By Satyam Khanna
Yesterday, Yglesias outlined the rules-based system illustrated by the National Security Strategy. I think it’s worth diving into how exactly Obama has done this. Most interesting is how he has aligned the use of force doctrine with international institutions. Here’s Bush:
The United States has long maintained the option of preemptive actions to counter a sufficient threat to our national security. The greater the threat, the greater is the risk of inaction— and the more compelling the case for taking anticipatory action to defend ourselves, even if uncertainty remains as to the time and place of the enemy’s attack. … the United States cannot remain idle while dangers gather.
When force is necessary, we will continue to do so in a way that reflects our values and strengthens our legitimacy, and we will seek broad international support, working with such institutions as NATO and the U.N. Security Council. The United States must reserve the right to act unilaterally if necessary to defend our nation and our interests, yet we will also seek to adhere to standards that govern the use of force. Doing so strengthens those who act in line with international standards, while isolating and weakening those who do not.
Under the U.N., generally, the only means in which a country can use force is in self-defense. You can see that self-defense is quite limited, as it must be “necessary” and after an “armed attack.” The UN Security Council, on the other hand, is given power to basically do whatever it wants; it can fight “threats to the peace,” however broad that may be (i.e., it can launch preventive wars, if it has the votes).
Bush’s “gathering threats” doctrine basically told the U.N. Security Council, “I want your broad and unlimited power to conduct warfare, even if I am not entitled to it under international law.” Left unanswered was why every other country in the world couldn’t follow suit, launching attacks against whomever they wanted “even if uncertainty remains as to the time and place of the enemy’s attack.” International anarchy, really.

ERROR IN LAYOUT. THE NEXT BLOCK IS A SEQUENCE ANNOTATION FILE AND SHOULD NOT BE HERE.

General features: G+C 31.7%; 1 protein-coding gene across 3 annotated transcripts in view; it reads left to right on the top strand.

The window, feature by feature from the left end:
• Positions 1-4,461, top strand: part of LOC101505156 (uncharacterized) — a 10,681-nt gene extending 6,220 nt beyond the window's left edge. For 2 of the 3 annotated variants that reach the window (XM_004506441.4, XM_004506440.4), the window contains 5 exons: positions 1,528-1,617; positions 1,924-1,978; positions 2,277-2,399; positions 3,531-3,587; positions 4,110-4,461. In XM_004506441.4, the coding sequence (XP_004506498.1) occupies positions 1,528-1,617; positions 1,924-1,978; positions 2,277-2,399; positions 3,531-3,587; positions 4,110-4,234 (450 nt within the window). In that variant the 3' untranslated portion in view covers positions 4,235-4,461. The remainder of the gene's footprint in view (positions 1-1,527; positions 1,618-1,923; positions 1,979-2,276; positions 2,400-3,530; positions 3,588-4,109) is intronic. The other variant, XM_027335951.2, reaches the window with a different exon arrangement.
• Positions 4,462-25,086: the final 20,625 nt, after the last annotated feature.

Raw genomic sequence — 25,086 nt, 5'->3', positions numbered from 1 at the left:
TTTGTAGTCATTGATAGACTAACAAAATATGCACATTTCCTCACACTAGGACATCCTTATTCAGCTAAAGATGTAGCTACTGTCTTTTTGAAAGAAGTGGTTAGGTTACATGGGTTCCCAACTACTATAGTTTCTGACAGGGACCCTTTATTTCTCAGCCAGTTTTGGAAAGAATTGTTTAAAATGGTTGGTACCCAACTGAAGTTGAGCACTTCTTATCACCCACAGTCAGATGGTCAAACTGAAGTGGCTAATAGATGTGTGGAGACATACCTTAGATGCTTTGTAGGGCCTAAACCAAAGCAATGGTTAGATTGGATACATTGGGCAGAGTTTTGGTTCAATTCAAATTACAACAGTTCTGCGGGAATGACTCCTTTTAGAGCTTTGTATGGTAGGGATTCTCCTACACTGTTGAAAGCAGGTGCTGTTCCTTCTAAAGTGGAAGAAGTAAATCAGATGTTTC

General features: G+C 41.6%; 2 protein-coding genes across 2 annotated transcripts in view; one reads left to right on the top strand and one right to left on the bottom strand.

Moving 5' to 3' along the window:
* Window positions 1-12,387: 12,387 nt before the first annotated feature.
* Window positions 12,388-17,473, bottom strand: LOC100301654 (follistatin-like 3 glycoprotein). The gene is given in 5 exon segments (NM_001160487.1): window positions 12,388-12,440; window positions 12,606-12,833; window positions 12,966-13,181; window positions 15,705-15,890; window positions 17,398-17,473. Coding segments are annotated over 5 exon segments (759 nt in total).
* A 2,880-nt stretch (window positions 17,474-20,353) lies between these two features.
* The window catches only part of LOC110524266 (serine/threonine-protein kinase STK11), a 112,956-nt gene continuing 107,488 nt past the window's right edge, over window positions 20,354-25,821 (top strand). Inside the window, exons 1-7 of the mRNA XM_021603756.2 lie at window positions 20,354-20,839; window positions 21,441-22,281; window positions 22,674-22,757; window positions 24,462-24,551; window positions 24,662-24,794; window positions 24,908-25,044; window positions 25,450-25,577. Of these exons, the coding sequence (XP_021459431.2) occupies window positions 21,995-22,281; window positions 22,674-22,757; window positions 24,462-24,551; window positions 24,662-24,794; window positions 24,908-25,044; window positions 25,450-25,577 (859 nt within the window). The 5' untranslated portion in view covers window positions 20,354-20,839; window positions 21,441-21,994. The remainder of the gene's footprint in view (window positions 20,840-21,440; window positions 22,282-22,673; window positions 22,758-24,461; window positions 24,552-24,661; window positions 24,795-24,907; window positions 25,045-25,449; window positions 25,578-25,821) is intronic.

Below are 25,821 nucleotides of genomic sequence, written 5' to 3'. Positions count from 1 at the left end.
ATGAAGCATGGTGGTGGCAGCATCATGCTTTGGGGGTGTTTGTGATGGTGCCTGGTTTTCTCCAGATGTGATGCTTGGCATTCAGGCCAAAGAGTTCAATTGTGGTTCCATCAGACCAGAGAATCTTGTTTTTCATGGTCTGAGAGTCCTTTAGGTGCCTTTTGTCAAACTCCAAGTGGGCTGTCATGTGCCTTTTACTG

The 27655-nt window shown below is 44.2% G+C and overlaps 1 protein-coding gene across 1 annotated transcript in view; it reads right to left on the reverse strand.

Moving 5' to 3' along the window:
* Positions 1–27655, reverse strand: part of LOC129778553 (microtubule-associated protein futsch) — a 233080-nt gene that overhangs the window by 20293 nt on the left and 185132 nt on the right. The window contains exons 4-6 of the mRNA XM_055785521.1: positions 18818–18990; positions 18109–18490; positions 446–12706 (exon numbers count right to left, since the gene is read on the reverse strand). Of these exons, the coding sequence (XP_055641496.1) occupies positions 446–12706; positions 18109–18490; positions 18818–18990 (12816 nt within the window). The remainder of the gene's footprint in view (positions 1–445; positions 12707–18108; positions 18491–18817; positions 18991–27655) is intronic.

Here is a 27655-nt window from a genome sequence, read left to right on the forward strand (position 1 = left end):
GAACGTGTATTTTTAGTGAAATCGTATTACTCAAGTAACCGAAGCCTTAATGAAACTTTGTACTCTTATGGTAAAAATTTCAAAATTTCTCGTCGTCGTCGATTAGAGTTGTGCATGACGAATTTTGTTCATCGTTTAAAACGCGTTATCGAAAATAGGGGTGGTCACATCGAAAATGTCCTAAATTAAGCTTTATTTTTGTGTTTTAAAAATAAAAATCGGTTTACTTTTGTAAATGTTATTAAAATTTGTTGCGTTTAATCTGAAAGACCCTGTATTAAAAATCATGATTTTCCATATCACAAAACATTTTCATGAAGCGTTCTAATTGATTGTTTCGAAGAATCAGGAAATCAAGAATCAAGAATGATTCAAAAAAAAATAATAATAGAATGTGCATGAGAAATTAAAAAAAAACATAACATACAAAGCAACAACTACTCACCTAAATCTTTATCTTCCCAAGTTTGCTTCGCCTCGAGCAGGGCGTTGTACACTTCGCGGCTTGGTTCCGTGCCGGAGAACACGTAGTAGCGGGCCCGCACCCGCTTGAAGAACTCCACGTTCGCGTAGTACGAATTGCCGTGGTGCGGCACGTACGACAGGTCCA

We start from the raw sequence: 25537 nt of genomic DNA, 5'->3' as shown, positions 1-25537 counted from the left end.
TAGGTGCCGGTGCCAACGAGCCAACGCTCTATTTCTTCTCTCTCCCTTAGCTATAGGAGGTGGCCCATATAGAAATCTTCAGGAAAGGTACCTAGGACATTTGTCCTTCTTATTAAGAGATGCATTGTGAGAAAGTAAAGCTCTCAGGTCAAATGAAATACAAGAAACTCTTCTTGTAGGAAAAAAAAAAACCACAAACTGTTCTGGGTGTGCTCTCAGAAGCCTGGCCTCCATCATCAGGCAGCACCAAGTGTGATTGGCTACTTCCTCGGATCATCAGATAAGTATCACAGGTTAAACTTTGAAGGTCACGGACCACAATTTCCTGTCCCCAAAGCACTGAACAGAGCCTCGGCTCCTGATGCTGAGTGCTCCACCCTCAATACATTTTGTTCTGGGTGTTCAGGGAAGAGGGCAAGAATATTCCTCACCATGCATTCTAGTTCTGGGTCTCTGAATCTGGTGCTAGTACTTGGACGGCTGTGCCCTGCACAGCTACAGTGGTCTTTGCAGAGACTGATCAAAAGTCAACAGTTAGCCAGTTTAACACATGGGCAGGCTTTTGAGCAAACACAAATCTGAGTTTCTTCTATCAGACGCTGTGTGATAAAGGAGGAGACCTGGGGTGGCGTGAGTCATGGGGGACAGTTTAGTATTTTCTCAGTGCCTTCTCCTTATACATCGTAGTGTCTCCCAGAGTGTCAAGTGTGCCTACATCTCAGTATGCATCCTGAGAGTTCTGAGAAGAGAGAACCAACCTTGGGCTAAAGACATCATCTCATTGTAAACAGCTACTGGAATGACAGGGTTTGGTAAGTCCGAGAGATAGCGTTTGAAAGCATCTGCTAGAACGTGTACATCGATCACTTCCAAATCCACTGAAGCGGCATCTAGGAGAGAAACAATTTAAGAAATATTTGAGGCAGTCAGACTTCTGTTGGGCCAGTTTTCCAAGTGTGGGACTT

Obama’s NSS gives that power back to the U.N. Security Council. By preserving the right of self defense but adding the big caveat that the U.S. will “adhere to standards that govern the use of force,” U.S. is returning to the widely held view that countries can only use force in immediate self defense, and that anything more must be authorized by the procedures of international institutions.
This is a major, major victory for international stability, because, at least in theory, other rogue states can no longer look to the U.S.’s example to launch preventive war; they can only use unilateral force when it is absolutely, immediately necessary. The potential ripple effect of this NSS — a more stable, predictable system governing how and when nations can conduct warfare — is something to be proud of.
Update: As Matt notes, none of this is black and white. The use of drone attacks, for instance, raises some pretty serious questions about the right of self-defense in international law.